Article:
Many dog owners are somewhat perplexed by the idea of having to teach their dog to fetch something. Running after an object, whether that’s a stick or a ball or other toy, just seems to be something dogs would naturally do, right?
Some dogs will run after the thrown object but won’t bring it back. Others will just sit there and glare at you as if to ask, “Why did you throw that, because I was going to play with it?” Still other dogs will go after the object but then run around in circles because they have no intention of bringing it to you, as they would rather have you chase them instead.
So how do you teach your dog to fetch?
Phase One – The first step is to get him to chase the object, if he’s not a natural chaser. You should always choose an object in which your dog is already interested, whether that’s a stick, a ball, a Frisbee or other object. Let’s say it’s a ball. Try to get him to go after the ball by waving it around or dropping in right in front of him. When he grabs the ball, immediately reward him, with the reward that he likes best.
For most dogs, this will be an edible treat, verbal praise and affection or playing with the object you are using for the fetch command. Repeat the “grab the object and reward” sequence a few times.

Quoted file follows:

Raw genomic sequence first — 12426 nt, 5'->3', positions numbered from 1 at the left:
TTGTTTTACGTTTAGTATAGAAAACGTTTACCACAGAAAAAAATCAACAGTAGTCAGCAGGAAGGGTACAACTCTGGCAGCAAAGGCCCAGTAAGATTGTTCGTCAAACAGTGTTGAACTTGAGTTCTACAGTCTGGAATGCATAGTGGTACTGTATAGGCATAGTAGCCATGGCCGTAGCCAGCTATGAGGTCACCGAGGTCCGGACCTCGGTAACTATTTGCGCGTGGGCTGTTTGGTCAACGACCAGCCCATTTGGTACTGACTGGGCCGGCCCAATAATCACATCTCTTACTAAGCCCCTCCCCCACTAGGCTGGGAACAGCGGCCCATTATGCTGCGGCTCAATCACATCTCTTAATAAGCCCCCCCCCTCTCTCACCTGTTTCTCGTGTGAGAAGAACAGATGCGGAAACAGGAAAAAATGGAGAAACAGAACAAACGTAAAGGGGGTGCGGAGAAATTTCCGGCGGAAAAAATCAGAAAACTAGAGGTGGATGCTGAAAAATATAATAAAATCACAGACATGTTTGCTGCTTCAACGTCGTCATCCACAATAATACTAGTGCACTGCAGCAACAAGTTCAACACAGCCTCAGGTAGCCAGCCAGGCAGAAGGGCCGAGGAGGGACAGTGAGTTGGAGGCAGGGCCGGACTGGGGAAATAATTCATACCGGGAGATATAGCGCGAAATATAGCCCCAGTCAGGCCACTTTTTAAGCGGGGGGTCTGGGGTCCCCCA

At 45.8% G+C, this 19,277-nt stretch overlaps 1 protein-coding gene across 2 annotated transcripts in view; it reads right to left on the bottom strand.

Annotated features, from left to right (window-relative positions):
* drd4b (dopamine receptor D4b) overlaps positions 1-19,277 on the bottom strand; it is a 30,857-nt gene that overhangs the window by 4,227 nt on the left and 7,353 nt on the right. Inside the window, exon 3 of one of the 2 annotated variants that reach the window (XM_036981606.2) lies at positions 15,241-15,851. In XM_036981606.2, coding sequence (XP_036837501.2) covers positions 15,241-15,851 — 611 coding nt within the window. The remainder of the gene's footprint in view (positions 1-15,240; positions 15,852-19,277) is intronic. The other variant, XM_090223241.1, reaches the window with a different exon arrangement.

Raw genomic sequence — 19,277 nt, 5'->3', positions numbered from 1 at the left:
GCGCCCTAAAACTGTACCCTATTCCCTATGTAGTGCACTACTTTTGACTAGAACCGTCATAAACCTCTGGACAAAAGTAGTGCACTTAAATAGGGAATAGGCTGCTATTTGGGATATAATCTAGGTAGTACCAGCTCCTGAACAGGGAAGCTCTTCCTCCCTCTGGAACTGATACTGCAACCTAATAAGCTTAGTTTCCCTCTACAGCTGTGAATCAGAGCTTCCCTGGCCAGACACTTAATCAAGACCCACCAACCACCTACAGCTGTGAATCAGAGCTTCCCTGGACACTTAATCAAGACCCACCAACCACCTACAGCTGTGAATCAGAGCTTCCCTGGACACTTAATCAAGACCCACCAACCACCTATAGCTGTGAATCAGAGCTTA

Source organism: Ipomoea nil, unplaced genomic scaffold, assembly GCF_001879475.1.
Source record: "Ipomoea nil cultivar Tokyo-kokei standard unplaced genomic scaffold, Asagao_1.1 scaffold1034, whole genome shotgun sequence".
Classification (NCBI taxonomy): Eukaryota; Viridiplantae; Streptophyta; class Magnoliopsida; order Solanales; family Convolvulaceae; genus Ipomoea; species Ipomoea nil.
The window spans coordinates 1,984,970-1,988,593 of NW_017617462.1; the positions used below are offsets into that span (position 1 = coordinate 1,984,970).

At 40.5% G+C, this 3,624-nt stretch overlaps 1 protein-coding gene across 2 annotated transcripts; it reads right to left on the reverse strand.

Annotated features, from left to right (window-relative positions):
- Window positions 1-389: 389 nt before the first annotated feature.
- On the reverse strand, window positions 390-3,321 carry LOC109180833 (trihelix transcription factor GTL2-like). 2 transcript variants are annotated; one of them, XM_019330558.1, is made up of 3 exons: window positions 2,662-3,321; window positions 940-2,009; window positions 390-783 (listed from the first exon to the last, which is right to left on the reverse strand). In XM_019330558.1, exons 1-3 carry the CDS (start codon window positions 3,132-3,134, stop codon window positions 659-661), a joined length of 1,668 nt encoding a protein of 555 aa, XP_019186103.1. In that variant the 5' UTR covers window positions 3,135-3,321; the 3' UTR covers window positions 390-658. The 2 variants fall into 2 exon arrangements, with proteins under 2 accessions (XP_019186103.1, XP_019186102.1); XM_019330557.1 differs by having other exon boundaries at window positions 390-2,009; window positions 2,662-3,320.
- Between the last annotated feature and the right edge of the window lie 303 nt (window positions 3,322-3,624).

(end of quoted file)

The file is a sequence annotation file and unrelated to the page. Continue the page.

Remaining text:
Next, throw the ball a short distance away. As soon as your dog goes after it, reward him, using the same reward as you did before. Repeat until he is consistently chasing the ball. If your dog hesitates to chase the ball, hold him back by the collar as you throw the ball, verbally encouraging him to go get it, while still holding the collar. Then release.
Phase Two – Now that your dog is reliably chasing the ball, the next step is to get him to return to you with it. For dogs that won’t bring the ball back, try using a second ball. Throw the first ball out and once your dog has chased the ball and picked it up, show him the second ball and toss it in the opposite direction.
He’ll likely come running back but probably won’t bring the first ball with him. Once he is doing this reliably, then call him to come back to you while he is holding the first ball in his mouth then ask him to drop the ball. If he doesn’t drop it, then show him the second ball, as he will likely then drop the first ball to chase the second one.
Over time, he will learn that when he chases after the ball, then comes back to you and drops it, you will throw it again.
Some dogs will go after the ball and then run away with it. In these cases, attaching a line to the ball or other object can solve this problem. Throw the object with the line attached and once your dog grabs it, pull the object toward you with the line or run away from your dog dragging the object.
He should follow you. If he doesn’t “reel” the line in and reward your dog by praising him as he gets close to you. Then repeat. Over time your dog will come to you with the thrown object.
And that’s it. You’ve taught your dog to fetch! Next up in our series is how to teach your dog to lie down.